Astilbe. A brief introduction


Astilbe, commonly known as false goat’s beard, is an elegant plant that can be grown at home or in your garden. This perennial was brought to Europe from Asia by sailors during the 18th Century. Originally, the plant was small with smaller white inflorescence but today’s varieties are usually hybrids. And how to grow false goat’s beard? Here we go.

Known varieties

Astilbe belongs to the saxifragaceae family and has leaves divided into doubles or triples. It blooms with long panicles of flowers, especially in summer. If you combine multiple varieties, you enjoy constant flowering, basically from June to September. A German grower and cultivator Georg Andreas is the author of the name Astilbe x Arendsii. He managed to breed varieties that are up to one meter high and have very dense flowers ranging from shades of white to brownish red. The second significant group is called Astilbe Japonica and the most famous variety is Astilbe x Japonica Europa. Another well known variety is Astilbe Chinensis and the interesting thing about this variety is that it is the only variety that can handle drought.

Growing Astilbe

If you decide to grow this plant in your garden, do so during spring and autumn. If you did in autumn, cover the plant with leaf twigs before the first winter. You may plant it separately or in groups. Astilbe will do well in shady and semi-shady places, even under tall bushes, but you can also put it in a sunny spot, but if you do, make sure you water it well. The soil must not be alkaline and should contain enough humus. Water the plant well during hot summer or even spray it if necessary. Do not forget to use fertilizer regularly. For a short time, Astilbe may also be grown in flowerpots. Growing in pots is similar as in open garden.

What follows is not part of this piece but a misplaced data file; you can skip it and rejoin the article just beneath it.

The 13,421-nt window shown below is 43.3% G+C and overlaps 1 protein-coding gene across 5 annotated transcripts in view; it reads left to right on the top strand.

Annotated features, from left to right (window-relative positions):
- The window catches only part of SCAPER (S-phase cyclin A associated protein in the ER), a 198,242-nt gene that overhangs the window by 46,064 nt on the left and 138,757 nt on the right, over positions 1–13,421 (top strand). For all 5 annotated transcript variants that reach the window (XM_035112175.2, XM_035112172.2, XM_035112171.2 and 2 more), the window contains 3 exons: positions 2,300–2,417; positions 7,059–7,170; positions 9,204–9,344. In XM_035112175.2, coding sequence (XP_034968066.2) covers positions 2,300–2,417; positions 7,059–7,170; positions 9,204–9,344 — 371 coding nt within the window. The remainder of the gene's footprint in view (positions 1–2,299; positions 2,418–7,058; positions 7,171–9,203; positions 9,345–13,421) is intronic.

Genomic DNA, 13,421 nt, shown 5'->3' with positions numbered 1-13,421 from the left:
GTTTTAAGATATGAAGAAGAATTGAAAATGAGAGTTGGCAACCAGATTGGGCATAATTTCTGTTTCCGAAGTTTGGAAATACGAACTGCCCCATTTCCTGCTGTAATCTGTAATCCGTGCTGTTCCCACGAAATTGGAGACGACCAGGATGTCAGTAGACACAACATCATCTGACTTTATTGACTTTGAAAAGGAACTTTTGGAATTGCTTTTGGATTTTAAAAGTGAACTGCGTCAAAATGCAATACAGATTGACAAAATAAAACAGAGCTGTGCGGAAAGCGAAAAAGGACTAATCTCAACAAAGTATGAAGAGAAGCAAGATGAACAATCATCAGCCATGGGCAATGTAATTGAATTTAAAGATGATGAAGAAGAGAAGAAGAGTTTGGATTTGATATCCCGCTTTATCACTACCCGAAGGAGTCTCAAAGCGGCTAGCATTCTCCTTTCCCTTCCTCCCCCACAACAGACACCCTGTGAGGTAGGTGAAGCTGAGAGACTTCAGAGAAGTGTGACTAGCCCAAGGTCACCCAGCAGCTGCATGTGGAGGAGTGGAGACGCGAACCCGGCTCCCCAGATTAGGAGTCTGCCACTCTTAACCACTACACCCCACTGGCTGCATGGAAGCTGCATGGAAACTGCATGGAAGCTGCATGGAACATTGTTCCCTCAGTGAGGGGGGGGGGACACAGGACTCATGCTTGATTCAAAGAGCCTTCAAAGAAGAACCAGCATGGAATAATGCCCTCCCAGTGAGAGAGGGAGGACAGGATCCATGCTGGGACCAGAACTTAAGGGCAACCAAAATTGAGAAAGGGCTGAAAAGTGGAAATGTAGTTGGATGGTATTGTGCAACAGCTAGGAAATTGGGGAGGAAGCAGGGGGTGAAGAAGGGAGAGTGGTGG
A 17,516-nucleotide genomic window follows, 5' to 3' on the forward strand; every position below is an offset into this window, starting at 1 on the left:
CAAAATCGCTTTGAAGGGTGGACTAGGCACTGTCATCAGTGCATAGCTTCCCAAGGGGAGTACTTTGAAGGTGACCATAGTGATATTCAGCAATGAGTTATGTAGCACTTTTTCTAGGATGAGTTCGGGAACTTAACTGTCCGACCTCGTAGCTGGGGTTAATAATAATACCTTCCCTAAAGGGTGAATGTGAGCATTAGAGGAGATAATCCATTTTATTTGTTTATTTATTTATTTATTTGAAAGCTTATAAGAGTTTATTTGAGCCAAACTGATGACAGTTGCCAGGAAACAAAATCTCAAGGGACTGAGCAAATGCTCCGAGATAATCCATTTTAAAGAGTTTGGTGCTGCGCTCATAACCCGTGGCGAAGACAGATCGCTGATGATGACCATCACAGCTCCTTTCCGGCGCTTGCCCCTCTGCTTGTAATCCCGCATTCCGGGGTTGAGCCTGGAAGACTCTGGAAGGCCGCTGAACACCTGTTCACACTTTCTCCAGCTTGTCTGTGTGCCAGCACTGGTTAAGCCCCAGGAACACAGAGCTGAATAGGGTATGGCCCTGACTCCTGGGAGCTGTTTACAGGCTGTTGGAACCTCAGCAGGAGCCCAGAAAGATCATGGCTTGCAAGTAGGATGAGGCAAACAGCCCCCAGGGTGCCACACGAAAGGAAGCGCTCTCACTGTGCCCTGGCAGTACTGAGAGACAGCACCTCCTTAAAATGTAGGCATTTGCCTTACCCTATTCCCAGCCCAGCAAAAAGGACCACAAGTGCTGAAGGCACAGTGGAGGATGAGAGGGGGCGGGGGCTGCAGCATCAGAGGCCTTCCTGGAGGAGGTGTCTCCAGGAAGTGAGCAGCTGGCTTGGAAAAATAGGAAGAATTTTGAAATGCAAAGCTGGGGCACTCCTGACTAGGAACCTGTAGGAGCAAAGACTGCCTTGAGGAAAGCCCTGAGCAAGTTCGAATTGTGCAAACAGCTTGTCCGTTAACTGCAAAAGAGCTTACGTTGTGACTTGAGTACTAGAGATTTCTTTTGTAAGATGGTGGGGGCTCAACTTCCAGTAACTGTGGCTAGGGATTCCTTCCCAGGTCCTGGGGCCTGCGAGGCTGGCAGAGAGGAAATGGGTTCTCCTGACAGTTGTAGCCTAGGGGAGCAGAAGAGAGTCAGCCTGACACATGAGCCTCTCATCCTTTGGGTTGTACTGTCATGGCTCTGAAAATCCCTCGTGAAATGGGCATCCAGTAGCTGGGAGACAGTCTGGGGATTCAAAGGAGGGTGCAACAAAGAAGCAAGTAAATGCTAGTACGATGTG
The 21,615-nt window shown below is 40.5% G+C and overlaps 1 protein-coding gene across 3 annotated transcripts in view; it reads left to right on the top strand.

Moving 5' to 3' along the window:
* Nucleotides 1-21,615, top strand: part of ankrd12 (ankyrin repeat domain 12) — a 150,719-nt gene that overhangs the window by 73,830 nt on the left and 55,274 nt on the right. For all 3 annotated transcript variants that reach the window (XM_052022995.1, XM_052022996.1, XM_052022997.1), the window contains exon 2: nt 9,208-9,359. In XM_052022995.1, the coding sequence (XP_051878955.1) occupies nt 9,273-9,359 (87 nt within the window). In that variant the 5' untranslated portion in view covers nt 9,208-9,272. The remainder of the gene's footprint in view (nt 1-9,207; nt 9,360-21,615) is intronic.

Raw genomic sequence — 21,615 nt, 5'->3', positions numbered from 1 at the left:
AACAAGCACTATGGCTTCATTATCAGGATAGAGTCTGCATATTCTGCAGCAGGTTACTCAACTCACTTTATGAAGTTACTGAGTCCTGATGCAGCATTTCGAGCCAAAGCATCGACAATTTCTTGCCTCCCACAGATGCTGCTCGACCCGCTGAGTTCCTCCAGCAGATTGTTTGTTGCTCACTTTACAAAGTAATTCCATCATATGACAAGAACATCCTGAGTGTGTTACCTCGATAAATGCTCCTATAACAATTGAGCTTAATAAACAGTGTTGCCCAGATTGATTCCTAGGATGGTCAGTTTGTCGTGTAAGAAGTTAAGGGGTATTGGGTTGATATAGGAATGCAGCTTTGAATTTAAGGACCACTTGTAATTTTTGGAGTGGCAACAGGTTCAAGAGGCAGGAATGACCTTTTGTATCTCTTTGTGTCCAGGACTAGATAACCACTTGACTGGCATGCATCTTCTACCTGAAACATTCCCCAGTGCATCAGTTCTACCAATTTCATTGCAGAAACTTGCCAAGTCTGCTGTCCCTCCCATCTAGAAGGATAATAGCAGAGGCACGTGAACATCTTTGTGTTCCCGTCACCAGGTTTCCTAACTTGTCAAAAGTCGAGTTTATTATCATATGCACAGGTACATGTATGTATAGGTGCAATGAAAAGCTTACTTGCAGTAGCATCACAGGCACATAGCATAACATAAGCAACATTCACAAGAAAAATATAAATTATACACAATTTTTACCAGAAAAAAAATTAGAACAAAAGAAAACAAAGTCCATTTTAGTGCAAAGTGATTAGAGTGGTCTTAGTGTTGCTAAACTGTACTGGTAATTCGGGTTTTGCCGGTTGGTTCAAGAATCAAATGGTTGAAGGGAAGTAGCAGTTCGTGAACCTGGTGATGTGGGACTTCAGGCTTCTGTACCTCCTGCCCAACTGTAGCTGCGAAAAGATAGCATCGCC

Astilbe propagation

Propagation is done in spring or autumn by dividing adult plants. The plant is ready when its shows a bear centre. Astilbe needs to be transplanted to a new soil. Propagation is done as follows. The plant is removed, cut in half and planted to a new location. You may use the empty spot for other plants as well.

Photo: Pixabay

Radek Štěpán

Gardening is my hobby, I have a lot of experience and I am happy to share it.


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